What do you think of Jesse’s proposal that Winnie wait until she’s 17 and then drink from the spring? Is this a good idea? Is Jesse thinking of what is in Winnie’s best interest?

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The answer to this question is based on individual reader opinion. More often than not, most of my students see the budding romance between Jesse and Winnie as cute, romantic, sweet, etc. I have never bought into those attitudes. The relationship is highly inappropriate in my opinion. Jesse is 17 years old and Winnie is 10. I would not want a high school junior making marital proposals to my fourth grade daughter. Jesse does indeed suggest that Winnie waits until she is closer to his physical age before she drinks the magic spring water. I don't believe that he has Winnie's best interests in mind. I think Jesse is selfishly looking for a companion to travel the world with. He knows that his own family no longer thinks immortality is a gift like he does; therefore, he is alone in following the pleasures that his "gift" allows. Winnie is young and impressionable. She is infatuated with Jesse, and she is likely to buy into his plan as a good idea. I worry about what would happen to Winnie if she doesn't wind up being as fun to be around at age 17 as Jesse believes. Is he going to abandon her in search of more "life to enjoy" for himself?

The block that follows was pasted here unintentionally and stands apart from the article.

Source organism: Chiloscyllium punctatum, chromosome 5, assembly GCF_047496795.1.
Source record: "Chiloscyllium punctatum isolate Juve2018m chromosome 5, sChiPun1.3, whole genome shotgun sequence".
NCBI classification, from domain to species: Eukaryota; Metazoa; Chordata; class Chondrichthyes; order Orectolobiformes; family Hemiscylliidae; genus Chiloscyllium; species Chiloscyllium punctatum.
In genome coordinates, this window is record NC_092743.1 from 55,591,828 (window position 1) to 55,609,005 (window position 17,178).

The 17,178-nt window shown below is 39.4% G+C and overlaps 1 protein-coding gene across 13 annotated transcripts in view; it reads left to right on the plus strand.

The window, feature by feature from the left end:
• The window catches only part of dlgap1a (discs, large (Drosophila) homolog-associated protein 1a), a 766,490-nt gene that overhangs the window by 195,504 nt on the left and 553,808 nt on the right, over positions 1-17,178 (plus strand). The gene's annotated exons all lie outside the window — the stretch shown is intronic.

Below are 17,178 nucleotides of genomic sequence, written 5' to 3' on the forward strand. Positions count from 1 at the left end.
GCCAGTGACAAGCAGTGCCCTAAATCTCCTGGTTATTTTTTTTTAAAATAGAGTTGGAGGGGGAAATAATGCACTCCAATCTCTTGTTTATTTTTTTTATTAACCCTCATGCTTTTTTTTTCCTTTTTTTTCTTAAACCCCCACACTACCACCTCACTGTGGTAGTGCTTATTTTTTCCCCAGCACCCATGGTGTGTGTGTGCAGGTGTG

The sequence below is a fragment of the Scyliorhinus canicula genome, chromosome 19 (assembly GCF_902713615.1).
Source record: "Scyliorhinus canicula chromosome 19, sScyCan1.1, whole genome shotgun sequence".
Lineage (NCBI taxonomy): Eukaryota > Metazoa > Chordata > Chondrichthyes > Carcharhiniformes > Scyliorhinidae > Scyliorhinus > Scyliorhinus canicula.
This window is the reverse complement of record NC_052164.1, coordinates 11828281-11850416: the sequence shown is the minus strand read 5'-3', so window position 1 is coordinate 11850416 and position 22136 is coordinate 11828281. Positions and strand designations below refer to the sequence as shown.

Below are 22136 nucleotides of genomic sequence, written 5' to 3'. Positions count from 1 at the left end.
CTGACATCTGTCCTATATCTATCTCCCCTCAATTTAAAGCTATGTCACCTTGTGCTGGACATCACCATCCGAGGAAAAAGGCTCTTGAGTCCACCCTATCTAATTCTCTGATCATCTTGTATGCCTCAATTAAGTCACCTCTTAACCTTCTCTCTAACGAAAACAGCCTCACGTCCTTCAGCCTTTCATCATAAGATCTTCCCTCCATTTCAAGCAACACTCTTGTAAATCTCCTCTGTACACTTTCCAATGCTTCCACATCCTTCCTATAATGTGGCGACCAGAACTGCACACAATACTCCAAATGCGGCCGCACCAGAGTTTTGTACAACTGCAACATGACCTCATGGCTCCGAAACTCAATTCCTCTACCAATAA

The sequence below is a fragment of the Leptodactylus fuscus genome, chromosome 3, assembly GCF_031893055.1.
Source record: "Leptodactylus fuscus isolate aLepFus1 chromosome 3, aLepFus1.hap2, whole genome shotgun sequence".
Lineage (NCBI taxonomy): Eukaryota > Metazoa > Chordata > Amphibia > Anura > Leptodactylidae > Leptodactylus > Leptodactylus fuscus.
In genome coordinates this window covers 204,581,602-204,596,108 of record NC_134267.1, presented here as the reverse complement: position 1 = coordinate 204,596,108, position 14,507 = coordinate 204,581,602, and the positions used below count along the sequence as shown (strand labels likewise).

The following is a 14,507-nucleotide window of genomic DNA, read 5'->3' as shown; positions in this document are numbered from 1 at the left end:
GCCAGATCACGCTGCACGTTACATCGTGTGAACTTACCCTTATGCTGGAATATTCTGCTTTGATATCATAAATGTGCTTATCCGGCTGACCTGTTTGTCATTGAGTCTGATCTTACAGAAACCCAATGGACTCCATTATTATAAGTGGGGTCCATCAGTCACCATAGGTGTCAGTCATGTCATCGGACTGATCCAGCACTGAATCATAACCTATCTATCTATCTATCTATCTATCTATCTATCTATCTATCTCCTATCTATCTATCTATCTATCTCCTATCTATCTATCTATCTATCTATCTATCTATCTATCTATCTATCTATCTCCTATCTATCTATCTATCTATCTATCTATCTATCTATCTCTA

"We could get married, even. That'd be pretty good, wouldn't it! We could have a grand old time, go all around the world, see everything. Listen, Ma and Pa and Miles, they don't know how to enjoy it, what we got. Why, heck, Winnie, life's to enjoy yourself, isn't it? What else is it good for? That's what I say. And you and me, we could have a good time that never, never stopped. Wouldn't that be something?"

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This is one of those questions that everyone has their own opinion on, but I personally think that Jesse's proposition was a fair one. There were elements of self-interest, because he of course would have wanted Winnie to choose to drink the water and marry him so they could live forever together, but he was also giving her a chance to make her own decision.

I think that this plan really was in Winnie's best interest, because he was making sure that she didn't rush into anything and had plenty of time to think things over. He wasn't pushing her—he was giving her the chance to weigh all of her options before she committed to him for eternity. In a way, this is more romantic and noble than just asking her to drink the water and marry him right then and there. To me, it seems like he was actually thinking more about what was best for Winnie than about what was best for himself and his own happiness.

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